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|CONCEPTS AND THEORIES BASIC TO HUMAN DEVELOPMENT|
|Biological, Ecological-Social, Psychological, and Moral Dimensions of the Person: Overview of Theories|
|Health Promotion: Concepts and Theories|
|Growth and Development: Concepts and Principles|
|INFLUENCES ON THE DEVELOPING PERSON AND FAMILY UNIT|
|The Family:... MORE|
|Spiritual and Religious Influences|
|Prenatal and Other Developmental Influences|
|THE DEVELOPING PERSON AND FAMILY UNIT: INFANCY THROUGH ADOLESCENCE|
|The Infant: Basic Assessment and Health Promotion|
|The Toddler: Basic Assessment and Health Promotion|
|The Preschooler: Basic Assessment and Health Promotion|
|The Schoolchild: Basic Assessment and Health Promotion|
|The Adolescent: Basic Assessment and Health Promotion|
|THE DEVELOPING PERSON AND FAMILY UNIT: YOUNG ADULT THROUGH DEATH|
|The Young Adult: Basic Assessment and Health Promotion|
|The Middle-Aged Person: Basic Assessment and Health Promotion|
|Later Maturity: Basic Assessment and Health Promotion|
|Dying and Death: The Last Developmental Stage|
|Table of Contents provided by Publisher. All Rights Reserved.|
Ruth Beckmann Murray, EdD, MSN, N-NAP, FAAN
Dr. Murray received her basic nursing education from Deaconess Hospital School of Nursing, St. Louis, Missouri, and graduated with a baccalaureate degree from Lindenwood College in St. Charles, Missouri. She graduated from Washington University School of Nursing in St. Louis with a major in psychiatric/mental health nursing, and in 1983 earned a doctorate degree in education from Southern Illinois University Edwardsville. During her professional career she was a school nurse at Lindenwood College, staff nurse on medical-surgical and psychiatric hospital units, and supervisor of obstetrics-gynecology. For 42 of her 48 years as an active professional, nursing education was her primary role. She retired as professor emerita from Saint Louis University School of Nursing in St. Louis, Missouri.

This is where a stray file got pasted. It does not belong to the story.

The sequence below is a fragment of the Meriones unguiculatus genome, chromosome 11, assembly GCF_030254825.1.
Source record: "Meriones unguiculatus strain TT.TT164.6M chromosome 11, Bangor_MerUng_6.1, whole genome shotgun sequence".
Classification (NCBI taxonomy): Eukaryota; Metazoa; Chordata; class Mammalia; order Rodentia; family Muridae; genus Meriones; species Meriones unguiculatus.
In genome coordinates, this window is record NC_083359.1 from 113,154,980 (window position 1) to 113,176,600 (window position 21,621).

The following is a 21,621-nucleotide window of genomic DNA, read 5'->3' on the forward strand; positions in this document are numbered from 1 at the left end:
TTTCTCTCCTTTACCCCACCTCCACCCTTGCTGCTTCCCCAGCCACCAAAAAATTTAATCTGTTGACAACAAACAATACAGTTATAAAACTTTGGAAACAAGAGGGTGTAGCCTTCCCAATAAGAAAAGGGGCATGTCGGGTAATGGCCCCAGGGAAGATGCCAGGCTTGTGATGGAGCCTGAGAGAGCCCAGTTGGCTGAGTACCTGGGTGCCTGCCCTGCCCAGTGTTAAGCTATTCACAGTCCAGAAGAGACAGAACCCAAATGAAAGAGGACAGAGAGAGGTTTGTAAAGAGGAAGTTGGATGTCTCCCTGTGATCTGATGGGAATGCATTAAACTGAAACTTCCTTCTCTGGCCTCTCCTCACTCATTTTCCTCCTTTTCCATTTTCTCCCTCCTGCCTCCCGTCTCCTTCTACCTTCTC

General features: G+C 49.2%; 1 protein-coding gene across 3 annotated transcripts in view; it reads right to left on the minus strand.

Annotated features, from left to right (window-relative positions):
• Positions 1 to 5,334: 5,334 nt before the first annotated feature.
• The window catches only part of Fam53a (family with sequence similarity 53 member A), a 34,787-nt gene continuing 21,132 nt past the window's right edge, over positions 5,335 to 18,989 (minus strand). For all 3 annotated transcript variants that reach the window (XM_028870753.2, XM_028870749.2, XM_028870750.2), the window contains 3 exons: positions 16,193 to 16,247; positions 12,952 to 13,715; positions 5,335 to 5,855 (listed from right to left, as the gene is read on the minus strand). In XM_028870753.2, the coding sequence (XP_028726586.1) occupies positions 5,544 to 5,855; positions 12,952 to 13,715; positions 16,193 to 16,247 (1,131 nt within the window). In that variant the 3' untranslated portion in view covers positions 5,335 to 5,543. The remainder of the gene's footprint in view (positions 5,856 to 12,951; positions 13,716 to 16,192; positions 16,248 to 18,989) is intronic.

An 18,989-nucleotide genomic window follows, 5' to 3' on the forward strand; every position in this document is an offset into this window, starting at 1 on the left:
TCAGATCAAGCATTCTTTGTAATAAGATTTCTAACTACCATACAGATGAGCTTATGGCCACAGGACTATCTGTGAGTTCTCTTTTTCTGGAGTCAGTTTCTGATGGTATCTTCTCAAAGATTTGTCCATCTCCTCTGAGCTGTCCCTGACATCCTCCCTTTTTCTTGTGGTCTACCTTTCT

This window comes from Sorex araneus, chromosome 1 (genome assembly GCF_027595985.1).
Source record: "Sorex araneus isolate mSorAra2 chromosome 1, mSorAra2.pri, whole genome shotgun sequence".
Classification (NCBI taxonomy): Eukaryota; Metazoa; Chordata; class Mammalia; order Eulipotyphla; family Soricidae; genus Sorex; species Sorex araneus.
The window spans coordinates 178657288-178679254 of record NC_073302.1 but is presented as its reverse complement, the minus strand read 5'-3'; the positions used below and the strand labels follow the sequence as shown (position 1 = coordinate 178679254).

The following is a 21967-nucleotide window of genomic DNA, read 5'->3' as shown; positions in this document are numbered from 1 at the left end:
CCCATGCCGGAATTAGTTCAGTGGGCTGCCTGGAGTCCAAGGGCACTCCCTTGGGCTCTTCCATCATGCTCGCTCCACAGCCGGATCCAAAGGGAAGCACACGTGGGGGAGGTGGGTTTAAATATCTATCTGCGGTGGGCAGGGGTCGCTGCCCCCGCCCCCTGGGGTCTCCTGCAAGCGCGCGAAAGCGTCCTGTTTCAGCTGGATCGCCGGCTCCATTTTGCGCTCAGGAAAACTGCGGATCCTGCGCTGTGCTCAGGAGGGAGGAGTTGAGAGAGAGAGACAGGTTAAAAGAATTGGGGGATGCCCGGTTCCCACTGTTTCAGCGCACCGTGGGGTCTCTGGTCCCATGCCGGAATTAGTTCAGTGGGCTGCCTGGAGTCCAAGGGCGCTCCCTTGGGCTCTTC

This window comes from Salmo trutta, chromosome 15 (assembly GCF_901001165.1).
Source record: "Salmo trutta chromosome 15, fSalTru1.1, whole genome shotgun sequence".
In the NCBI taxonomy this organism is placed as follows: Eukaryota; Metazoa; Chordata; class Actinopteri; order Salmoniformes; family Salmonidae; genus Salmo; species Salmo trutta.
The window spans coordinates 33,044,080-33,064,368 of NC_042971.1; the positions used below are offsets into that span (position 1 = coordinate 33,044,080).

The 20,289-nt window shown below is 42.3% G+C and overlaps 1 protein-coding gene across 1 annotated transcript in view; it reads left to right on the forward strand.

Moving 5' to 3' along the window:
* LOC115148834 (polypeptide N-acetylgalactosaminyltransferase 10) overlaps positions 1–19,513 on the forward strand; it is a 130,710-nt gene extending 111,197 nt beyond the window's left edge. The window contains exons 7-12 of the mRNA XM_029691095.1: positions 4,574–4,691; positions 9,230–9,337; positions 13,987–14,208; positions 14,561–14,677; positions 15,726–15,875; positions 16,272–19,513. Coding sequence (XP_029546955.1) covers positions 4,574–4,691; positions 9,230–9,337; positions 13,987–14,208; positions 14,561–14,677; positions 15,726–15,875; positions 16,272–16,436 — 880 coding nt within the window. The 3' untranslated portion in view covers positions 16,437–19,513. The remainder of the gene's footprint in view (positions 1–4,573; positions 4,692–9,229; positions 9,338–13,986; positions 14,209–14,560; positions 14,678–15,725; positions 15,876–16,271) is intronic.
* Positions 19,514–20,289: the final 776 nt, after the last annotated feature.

As an educator, she was active in the community in the role of mental health counselor and educator and as consultant to agency staff and schools of nursing locally and nationally. She conducted evaluation research and was a member of agency committees and boards of directors. In addition to being senior author of the first text on health promotion and development through the life span, she was senior author of several other books, authored many articles, and contributed chapters to a number of books. She received numerous awards for her contributions as educator, consultant, author, and for community service. She is a fellow in the
American Academy of Nursing, member of Sigma Theta Tau International, Delta Lambda Chapter, the American and Missouri Nurses Association, other nursing organizations, and Distinguished Practitioner in the National Academies of Practice-Nursing. As professor emerita, she has not really retired, but is “retreading.” She is active on committees, as a board member of several community agencies, and with her church. She continues to do telephone crisis counseling, a professional activity for more than three decades. Free time is spent with people, her garden, botanical photography, and continuing to learn.